clock menu more-arrow no yes

Filed under:

#Breaking2 marathon attempt aided by Chicagoans falls just short

Olympic marathon champion Eliud Kipchoge crosses the finish line of a marathon race at the Monza Formula One racetrack on Saturday. Kipchoge was 26 seconds from making history on Saturday but in the end the Olympic champion was just short of becoming the first person to run a marathon in less than two hours. | AP Photo/Luca Bruno

MONZA, Italy — Eliud Kipchoge was 26 seconds from making history on Saturday but the Olympic champion finished just short of becoming the first person to run a marathon in less than two hours.

Kipchoge ran the 26.2 miles in an impressive 2 hours, 25 seconds, smashing Dennis Kimetto’s world mark of 2:02:57 by 2 1/2 minutes and raising hopes that one of world sport’s most famous barriers can be broken.

“We are human,” Kipchoge said. “We are going up the tree … I have lifted a branch and I am going onto the next one. This is not the end of the attempt of runners on two hours.”

The attempt had some help from Chicagoans. Mike Nishi, general manager of the Bank of America Chicago Marathon, and four members of his team were enlisted to help manage details of a race.

Chris Derrick, who grew up in Naperville and ran track at Neuqua Valley High School and Stanford University, was to serve as one of the pacers who bit off 5 kilometer chunks to help the marathoners try to accomplish the mythical feat.

The event, dubbed Breaking2, was sponsored by Nike.

The attempt at Monza’s Formula One race course did not go down as an official world record, sanctioned by the IAAF, due to variables including the pacers entering mid-race and drinks being given to runners via mopeds.

And, after three years of planning, Nike’s audacious attempt at breaking the two-hour barrier remained just that, despite the aid of a shoe that designers say will make runners four percent more efficient.

“Today, millions of people around the world watched as running history was written,” Nike CEO Mark Parker said. “At Breaking2, Eliud Kipchoge ran 26.2 miles faster than any human ever … This achievement represents more than a race. It’s a moment of global inspiration that will encourage every athlete, in every community, to push the limits of their potential.”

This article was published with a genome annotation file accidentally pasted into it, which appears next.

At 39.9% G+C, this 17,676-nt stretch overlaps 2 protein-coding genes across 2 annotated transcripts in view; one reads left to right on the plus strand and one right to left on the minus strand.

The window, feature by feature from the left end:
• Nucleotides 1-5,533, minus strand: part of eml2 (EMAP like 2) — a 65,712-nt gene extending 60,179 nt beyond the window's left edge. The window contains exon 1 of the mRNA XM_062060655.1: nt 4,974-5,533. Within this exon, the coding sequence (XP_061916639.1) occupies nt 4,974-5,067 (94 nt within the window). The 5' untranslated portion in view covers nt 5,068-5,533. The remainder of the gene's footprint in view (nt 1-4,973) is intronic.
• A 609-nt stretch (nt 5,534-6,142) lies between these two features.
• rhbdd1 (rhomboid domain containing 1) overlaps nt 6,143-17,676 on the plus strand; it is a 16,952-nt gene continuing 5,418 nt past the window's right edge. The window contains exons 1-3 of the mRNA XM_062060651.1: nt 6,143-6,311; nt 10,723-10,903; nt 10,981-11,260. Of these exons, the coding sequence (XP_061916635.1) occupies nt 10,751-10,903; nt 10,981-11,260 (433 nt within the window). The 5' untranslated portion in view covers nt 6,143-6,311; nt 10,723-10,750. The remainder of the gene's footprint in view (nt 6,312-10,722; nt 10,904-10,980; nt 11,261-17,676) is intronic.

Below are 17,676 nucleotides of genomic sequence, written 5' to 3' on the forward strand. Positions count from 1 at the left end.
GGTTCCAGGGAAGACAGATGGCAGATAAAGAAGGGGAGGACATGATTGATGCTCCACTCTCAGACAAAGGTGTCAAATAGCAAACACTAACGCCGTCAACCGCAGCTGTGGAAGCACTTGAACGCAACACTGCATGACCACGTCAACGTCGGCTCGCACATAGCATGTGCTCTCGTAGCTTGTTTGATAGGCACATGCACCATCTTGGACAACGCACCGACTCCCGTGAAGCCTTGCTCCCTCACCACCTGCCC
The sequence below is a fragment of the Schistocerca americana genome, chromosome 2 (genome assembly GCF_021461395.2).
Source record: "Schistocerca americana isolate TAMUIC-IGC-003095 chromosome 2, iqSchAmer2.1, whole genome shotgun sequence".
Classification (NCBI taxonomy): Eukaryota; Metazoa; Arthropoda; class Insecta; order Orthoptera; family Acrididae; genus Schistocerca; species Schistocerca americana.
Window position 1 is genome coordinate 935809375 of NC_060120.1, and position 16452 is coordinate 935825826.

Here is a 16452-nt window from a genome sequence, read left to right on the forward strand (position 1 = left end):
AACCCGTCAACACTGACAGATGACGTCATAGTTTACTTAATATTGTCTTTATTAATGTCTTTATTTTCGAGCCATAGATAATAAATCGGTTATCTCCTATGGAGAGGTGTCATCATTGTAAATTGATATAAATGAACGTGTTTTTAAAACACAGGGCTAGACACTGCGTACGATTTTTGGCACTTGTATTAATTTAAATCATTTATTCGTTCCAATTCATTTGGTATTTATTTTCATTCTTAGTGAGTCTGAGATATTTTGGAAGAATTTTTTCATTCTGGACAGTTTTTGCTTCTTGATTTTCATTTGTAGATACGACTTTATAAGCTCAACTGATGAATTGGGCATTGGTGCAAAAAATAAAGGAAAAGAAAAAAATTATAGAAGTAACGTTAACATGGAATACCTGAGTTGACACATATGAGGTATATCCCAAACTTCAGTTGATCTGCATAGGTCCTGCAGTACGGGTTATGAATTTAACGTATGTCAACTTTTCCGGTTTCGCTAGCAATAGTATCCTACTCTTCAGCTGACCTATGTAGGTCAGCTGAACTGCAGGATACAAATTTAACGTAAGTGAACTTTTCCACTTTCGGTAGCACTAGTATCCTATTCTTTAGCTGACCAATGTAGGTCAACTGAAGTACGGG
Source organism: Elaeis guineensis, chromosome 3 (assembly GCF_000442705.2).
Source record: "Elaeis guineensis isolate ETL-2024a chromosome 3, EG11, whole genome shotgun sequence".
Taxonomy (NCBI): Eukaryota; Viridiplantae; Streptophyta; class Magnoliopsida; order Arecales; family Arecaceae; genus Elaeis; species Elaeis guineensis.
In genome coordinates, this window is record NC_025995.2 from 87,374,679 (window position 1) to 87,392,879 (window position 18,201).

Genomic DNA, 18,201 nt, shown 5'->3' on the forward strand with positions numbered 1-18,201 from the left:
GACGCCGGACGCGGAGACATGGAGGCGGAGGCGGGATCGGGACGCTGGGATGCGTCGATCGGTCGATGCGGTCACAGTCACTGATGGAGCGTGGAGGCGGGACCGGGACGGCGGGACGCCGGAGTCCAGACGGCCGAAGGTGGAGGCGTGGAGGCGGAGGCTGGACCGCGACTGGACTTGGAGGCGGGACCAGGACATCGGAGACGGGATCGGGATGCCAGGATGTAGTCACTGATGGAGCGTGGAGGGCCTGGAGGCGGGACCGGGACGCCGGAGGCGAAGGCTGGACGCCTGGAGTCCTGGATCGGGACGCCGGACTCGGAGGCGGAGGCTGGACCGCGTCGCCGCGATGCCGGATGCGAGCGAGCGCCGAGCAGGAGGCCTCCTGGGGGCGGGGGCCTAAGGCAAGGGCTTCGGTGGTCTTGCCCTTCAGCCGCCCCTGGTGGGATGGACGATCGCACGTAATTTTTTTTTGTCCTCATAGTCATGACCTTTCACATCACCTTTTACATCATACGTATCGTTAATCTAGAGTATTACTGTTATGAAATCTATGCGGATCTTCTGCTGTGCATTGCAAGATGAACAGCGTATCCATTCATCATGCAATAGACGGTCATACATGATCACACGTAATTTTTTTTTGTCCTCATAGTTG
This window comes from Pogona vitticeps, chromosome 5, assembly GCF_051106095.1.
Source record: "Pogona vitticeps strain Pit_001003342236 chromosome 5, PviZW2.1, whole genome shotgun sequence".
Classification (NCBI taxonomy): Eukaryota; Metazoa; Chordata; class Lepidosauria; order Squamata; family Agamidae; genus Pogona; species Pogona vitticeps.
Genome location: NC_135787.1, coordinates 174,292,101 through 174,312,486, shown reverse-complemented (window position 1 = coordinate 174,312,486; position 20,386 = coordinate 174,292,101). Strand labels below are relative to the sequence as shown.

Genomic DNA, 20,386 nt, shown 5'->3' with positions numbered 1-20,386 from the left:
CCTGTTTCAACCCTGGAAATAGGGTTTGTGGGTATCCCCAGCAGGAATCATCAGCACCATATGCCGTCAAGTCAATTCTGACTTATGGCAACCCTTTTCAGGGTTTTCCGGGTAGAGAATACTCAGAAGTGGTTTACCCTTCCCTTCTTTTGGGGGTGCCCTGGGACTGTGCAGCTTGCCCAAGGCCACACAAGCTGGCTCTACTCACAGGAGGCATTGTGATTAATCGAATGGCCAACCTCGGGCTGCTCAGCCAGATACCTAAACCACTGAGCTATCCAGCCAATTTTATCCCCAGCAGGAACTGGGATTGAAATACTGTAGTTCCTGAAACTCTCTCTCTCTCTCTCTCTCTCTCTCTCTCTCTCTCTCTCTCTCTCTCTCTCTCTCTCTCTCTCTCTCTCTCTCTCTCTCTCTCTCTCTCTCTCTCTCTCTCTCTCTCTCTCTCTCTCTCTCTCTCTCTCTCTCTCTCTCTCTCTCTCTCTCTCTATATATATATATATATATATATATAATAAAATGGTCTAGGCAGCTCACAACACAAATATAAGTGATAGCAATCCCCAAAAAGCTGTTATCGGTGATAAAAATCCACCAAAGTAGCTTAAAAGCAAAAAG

Kipchoge did break his personal best time of 2:03:05, which was set at the London Marathon last year.

Organizers first listed his time as a second faster, then changed it to 25 seconds off the 2-hour mark.

WATCH: Video of the Breaking2 attempt

“I rank this as the highest-ever performance in my life,” Kipchoge said. “The aim of ‘Breaking2’ was to pass the message that running less than two-hour marathon is possible. That message is really special to me.”

Two-time Boston Marathon winner Lelisa Desisa, from Ethiopia, and Eritrean half-marathon world-record holder Zersenay Tadese were also part of the Breaking2 project, which started at 5:45 a.m. local time, but finished well off the pace.

Desisa was dropped after 50 minutes, with Tadese falling back shortly afterwards. The duo still completed the 17.5 laps of the 1.5-mile Monza track with Tadese shaving nearly four minutes off his personal best with a time of 2:06:51. Desisa finished in 2:14:10.

That left just Kipchoge chasing the landmark time.

The 32-year-old continued in his trademark relaxed style and passed the halfway mark in 59:54, but his average pace of 4:36 per mile was just not enough, despite his final sprint to the tape.

Kipchoge would have needed an average of less than 4:35 per mile — an improvement of about seven seconds per mile on Kimetto’s record, or around 2.5 percent.

“I tried to maintain the pace,” he said. “As a human you are not a machine so you cannot go 2.50 exactly, and those micro-seconds really have an effect.”

Carey Pinkowski, executive director of the Chicago Marathon, told the Chicago Sun-Times he’d attend the event as a giddy fan, not to work.

“All the little things that affect runners in Chicago — potholes, running over bridges, erratic weather — all of that is eliminated, nothing will break their stride,” Pinkowski said.

Contributing: Mitch Dudek